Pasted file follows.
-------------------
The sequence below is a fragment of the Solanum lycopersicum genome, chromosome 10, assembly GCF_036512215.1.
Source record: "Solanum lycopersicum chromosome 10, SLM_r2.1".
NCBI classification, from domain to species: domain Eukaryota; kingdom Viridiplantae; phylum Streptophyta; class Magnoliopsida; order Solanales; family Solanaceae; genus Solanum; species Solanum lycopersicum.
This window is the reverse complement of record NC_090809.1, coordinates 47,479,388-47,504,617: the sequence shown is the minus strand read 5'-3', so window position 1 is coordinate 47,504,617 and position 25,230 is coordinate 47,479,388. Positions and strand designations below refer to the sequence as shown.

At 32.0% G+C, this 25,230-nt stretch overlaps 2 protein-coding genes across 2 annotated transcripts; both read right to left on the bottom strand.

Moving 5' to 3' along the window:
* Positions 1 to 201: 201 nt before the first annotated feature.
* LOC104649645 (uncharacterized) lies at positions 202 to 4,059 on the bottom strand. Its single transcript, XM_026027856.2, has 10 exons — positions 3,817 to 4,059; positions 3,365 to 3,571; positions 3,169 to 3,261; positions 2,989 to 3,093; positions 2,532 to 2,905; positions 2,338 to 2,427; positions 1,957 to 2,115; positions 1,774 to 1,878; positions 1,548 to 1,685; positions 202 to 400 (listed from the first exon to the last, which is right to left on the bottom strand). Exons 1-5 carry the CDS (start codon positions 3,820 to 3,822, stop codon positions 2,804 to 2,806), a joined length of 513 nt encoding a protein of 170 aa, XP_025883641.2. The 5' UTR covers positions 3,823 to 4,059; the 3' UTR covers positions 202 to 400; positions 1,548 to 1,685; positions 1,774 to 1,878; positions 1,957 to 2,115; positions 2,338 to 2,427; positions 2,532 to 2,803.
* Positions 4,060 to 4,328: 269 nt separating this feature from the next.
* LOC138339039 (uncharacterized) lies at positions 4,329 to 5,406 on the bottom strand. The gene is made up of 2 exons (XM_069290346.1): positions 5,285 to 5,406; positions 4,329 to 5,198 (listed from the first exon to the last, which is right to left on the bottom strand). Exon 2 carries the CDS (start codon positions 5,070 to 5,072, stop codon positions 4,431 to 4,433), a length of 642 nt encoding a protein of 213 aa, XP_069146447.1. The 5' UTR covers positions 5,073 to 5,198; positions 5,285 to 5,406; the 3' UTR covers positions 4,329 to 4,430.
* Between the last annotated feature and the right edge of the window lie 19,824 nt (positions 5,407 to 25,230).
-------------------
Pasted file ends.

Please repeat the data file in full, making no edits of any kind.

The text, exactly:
The sequence below is a fragment of the Solanum lycopersicum genome, chromosome 10, assembly GCF_036512215.1.
Source record: "Solanum lycopersicum chromosome 10, SLM_r2.1".
NCBI classification, from domain to species: domain Eukaryota; kingdom Viridiplantae; phylum Streptophyta; class Magnoliopsida; order Solanales; family Solanaceae; genus Solanum; species Solanum lycopersicum.
This window is the reverse complement of record NC_090809.1, coordinates 47,479,388-47,504,617: the sequence shown is the minus strand read 5'-3', so window position 1 is coordinate 47,504,617 and position 25,230 is coordinate 47,479,388. Positions and strand designations below refer to the sequence as shown.

At 32.0% G+C, this 25,230-nt stretch overlaps 2 protein-coding genes across 2 annotated transcripts; both read right to left on the bottom strand.

Moving 5' to 3' along the window:
* Positions 1 to 201: 201 nt before the first annotated feature.
* LOC104649645 (uncharacterized) lies at positions 202 to 4,059 on the bottom strand. Its single transcript, XM_026027856.2, has 10 exons — positions 3,817 to 4,059; positions 3,365 to 3,571; positions 3,169 to 3,261; positions 2,989 to 3,093; positions 2,532 to 2,905; positions 2,338 to 2,427; positions 1,957 to 2,115; positions 1,774 to 1,878; positions 1,548 to 1,685; positions 202 to 400 (listed from the first exon to the last, which is right to left on the bottom strand). Exons 1-5 carry the CDS (start codon positions 3,820 to 3,822, stop codon positions 2,804 to 2,806), a joined length of 513 nt encoding a protein of 170 aa, XP_025883641.2. The 5' UTR covers positions 3,823 to 4,059; the 3' UTR covers positions 202 to 400; positions 1,548 to 1,685; positions 1,774 to 1,878; positions 1,957 to 2,115; positions 2,338 to 2,427; positions 2,532 to 2,803.
* Positions 4,060 to 4,328: 269 nt separating this feature from the next.
* LOC138339039 (uncharacterized) lies at positions 4,329 to 5,406 on the bottom strand. The gene is made up of 2 exons (XM_069290346.1): positions 5,285 to 5,406; positions 4,329 to 5,198 (listed from the first exon to the last, which is right to left on the bottom strand). Exon 2 carries the CDS (start codon positions 5,070 to 5,072, stop codon positions 4,431 to 4,433), a length of 642 nt encoding a protein of 213 aa, XP_069146447.1. The 5' UTR covers positions 5,073 to 5,198; positions 5,285 to 5,406; the 3' UTR covers positions 4,329 to 4,430.
* Between the last annotated feature and the right edge of the window lie 19,824 nt (positions 5,407 to 25,230).